International community condemns Australia’s treatment of asylum seekers during major human rights review at UN
10 November 2015
Australia’s treatment of asylum seekers received unprecedented condemnation from the international community as the Government appeared before the Human Rights Council in Geneva overnight for its major four yearly human rights review in a process known as the ‘Universal Periodic Review’.
Australia was questioned by 107 countries with at least 60 recommendations criticising Australia’s policies on asylum seekers and refugees.
The Human Rights Law Centre’s Director of Advocacy and Litigation, Anna Brown, said that Australia’s efforts to demonstrate leadership on topics such as the death penalty and the rights of older people were overshadowed by the wave of condemnation on policies of mandatory detention, offshore processing and boat turn backs.
“Australia’s potential to be a human rights leader is being completely undercut by its tremendously harsh treatment of people seeking asylum. Last night at the UN, there were calls from nations in every region and political grouping in the world, for Australia to change its policies. At a time when there is an unprecedented number of people around the world in need of safety, a wealthy democratic nation like Australia should be part of the solution, but instead we are rightfully being condemned on the world stage for being part of the problem,” added Ms Brown.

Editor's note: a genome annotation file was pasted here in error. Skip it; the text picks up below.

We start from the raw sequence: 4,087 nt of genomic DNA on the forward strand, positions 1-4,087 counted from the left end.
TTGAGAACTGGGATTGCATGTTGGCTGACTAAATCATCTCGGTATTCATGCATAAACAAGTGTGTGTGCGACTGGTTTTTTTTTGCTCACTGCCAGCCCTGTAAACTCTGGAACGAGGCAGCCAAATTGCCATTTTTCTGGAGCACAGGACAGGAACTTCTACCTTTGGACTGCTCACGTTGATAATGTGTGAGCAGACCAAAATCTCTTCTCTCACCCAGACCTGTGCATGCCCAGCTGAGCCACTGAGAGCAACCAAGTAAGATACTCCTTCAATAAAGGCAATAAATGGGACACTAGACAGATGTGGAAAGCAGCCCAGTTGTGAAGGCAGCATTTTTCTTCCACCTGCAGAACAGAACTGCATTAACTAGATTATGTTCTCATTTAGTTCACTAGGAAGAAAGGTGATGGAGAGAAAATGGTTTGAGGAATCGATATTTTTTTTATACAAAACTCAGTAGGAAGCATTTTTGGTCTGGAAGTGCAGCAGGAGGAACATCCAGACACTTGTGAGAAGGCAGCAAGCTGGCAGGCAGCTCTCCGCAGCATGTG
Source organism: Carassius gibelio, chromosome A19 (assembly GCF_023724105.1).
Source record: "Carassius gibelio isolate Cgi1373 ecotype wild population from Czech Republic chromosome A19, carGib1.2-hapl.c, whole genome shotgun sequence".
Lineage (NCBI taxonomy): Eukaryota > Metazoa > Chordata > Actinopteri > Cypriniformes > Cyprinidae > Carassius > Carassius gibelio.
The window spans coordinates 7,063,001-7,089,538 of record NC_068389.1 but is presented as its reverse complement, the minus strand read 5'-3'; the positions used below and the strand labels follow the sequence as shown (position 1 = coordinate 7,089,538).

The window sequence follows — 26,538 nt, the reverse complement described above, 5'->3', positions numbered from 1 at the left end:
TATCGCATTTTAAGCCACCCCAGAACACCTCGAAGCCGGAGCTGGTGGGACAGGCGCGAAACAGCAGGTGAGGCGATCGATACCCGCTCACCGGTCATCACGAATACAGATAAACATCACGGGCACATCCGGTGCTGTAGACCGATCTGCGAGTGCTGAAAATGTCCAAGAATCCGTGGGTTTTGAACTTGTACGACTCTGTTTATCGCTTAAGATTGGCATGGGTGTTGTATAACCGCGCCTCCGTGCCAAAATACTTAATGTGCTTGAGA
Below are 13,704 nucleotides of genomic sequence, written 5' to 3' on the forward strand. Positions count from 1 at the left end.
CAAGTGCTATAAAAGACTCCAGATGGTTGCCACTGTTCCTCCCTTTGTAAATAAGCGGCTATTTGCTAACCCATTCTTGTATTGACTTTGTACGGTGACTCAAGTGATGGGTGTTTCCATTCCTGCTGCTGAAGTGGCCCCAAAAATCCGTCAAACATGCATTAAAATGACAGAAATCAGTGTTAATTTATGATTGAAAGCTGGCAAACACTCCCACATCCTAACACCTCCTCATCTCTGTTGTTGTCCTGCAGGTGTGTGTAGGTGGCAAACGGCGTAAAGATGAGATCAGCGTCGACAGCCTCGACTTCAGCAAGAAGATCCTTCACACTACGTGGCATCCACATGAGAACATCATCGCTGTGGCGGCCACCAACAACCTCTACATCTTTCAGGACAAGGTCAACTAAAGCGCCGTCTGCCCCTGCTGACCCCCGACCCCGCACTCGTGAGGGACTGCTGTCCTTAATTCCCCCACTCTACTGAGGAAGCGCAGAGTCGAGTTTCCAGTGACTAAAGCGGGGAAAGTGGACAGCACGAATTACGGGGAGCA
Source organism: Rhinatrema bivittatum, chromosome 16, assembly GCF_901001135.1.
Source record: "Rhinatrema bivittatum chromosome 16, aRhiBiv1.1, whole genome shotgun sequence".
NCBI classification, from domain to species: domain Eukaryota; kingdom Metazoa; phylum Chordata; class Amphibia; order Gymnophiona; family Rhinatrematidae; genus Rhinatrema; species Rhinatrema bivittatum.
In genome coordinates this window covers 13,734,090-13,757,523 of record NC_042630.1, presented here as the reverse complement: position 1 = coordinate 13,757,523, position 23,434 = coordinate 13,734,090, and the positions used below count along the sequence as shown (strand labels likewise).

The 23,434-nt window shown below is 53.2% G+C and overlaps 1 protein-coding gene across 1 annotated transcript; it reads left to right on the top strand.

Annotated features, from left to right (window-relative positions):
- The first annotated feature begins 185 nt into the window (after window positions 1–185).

In its opening remarks the Australian Government acknowledged the challenges the country faced in a number of areas but stated that its “strong” policies on asylum seekers and migration had built public confidence and saved lives as sea.
“The Government’s generally constructive and positive approach to its review last night was undermined by its one-eyed and shallow justification for its treatment of people seeking asylum. Fronting a forum like this and just repeating a tired mantra wont fool anyone – it actually just damages our international credibility,” said Ms Brown.
The UPR process is a ‘review by peers’ and Australia received constructive criticism from allies such as the United Kingdom, the Unites States and Canada. You can watch a recording of the session here.
Australia’s record on Indigenous peoples was also a significant focus of the review. Countries recognised improvements and challenges in the area but demonstrated wide spread concern on over-imprisonment, gaps in health outcomes and community services, and urged progress on constitutional recognition.
“The government’s stated commitment to constitutional recognition of Australia’s first peoples is welcome but we can’t forget that Australia’s Indigenous peoples are one of the most over-imprisoned peoples in the world, so there is no surprise that many countries around the world are deeply concerned over the gap in outcomes between Indigenous and non-Indigenous Australians,” said Ms Brown.
Other key human rights issues raised
Disability issues, women’s rights and LGBTI rights – particularly marriage equality, also featured heavily in the review. Other issues raised were racial and religious discrimination (particularly Islamophobia), children’s rights, and the need for a federal Human Rights Act.
Co-operation and attitude to the United Nations